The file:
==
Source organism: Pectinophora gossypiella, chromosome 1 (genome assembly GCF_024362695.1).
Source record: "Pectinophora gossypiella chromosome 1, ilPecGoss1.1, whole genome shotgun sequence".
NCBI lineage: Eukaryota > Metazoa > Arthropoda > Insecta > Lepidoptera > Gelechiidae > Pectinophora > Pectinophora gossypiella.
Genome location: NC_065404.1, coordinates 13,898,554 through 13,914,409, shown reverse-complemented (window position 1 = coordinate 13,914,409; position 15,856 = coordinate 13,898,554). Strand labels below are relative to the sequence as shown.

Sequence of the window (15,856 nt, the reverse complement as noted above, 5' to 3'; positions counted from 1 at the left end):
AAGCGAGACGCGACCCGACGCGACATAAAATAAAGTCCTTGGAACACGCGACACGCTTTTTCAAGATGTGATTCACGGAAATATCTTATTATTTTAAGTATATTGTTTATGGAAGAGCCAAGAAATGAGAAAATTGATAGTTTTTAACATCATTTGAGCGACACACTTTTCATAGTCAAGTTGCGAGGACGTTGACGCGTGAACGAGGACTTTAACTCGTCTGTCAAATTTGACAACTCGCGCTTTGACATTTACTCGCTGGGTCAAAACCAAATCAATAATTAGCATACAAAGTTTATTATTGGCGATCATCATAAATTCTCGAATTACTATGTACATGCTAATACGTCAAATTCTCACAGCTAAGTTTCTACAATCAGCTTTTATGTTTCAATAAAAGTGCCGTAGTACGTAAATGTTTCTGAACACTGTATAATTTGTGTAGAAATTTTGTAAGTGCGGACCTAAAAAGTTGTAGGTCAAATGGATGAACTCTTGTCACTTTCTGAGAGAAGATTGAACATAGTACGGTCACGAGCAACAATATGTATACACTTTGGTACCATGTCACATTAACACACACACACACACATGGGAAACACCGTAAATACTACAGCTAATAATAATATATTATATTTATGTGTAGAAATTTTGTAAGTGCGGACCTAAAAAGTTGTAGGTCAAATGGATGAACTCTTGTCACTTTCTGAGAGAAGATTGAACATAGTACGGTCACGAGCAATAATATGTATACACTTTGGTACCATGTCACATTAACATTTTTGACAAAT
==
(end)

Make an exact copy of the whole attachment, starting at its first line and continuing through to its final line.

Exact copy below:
Source organism: Pectinophora gossypiella, chromosome 1 (genome assembly GCF_024362695.1).
Source record: "Pectinophora gossypiella chromosome 1, ilPecGoss1.1, whole genome shotgun sequence".
NCBI lineage: Eukaryota > Metazoa > Arthropoda > Insecta > Lepidoptera > Gelechiidae > Pectinophora > Pectinophora gossypiella.
Genome location: NC_065404.1, coordinates 13,898,554 through 13,914,409, shown reverse-complemented (window position 1 = coordinate 13,914,409; position 15,856 = coordinate 13,898,554). Strand labels below are relative to the sequence as shown.

Sequence of the window (15,856 nt, the reverse complement as noted above, 5' to 3'; positions counted from 1 at the left end):
AAGCGAGACGCGACCCGACGCGACATAAAATAAAGTCCTTGGAACACGCGACACGCTTTTTCAAGATGTGATTCACGGAAATATCTTATTATTTTAAGTATATTGTTTATGGAAGAGCCAAGAAATGAGAAAATTGATAGTTTTTAACATCATTTGAGCGACACACTTTTCATAGTCAAGTTGCGAGGACGTTGACGCGTGAACGAGGACTTTAACTCGTCTGTCAAATTTGACAACTCGCGCTTTGACATTTACTCGCTGGGTCAAAACCAAATCAATAATTAGCATACAAAGTTTATTATTGGCGATCATCATAAATTCTCGAATTACTATGTACATGCTAATACGTCAAATTCTCACAGCTAAGTTTCTACAATCAGCTTTTATGTTTCAATAAAAGTGCCGTAGTACGTAAATGTTTCTGAACACTGTATAATTTGTGTAGAAATTTTGTAAGTGCGGACCTAAAAAGTTGTAGGTCAAATGGATGAACTCTTGTCACTTTCTGAGAGAAGATTGAACATAGTACGGTCACGAGCAACAATATGTATACACTTTGGTACCATGTCACATTAACACACACACACACACATGGGAAACACCGTAAATACTACAGCTAATAATAATATATTATATTTATGTGTAGAAATTTTGTAAGTGCGGACCTAAAAAGTTGTAGGTCAAATGGATGAACTCTTGTCACTTTCTGAGAGAAGATTGAACATAGTACGGTCACGAGCAATAATATGTATACACTTTGGTACCATGTCACATTAACATTTTTGACAAAT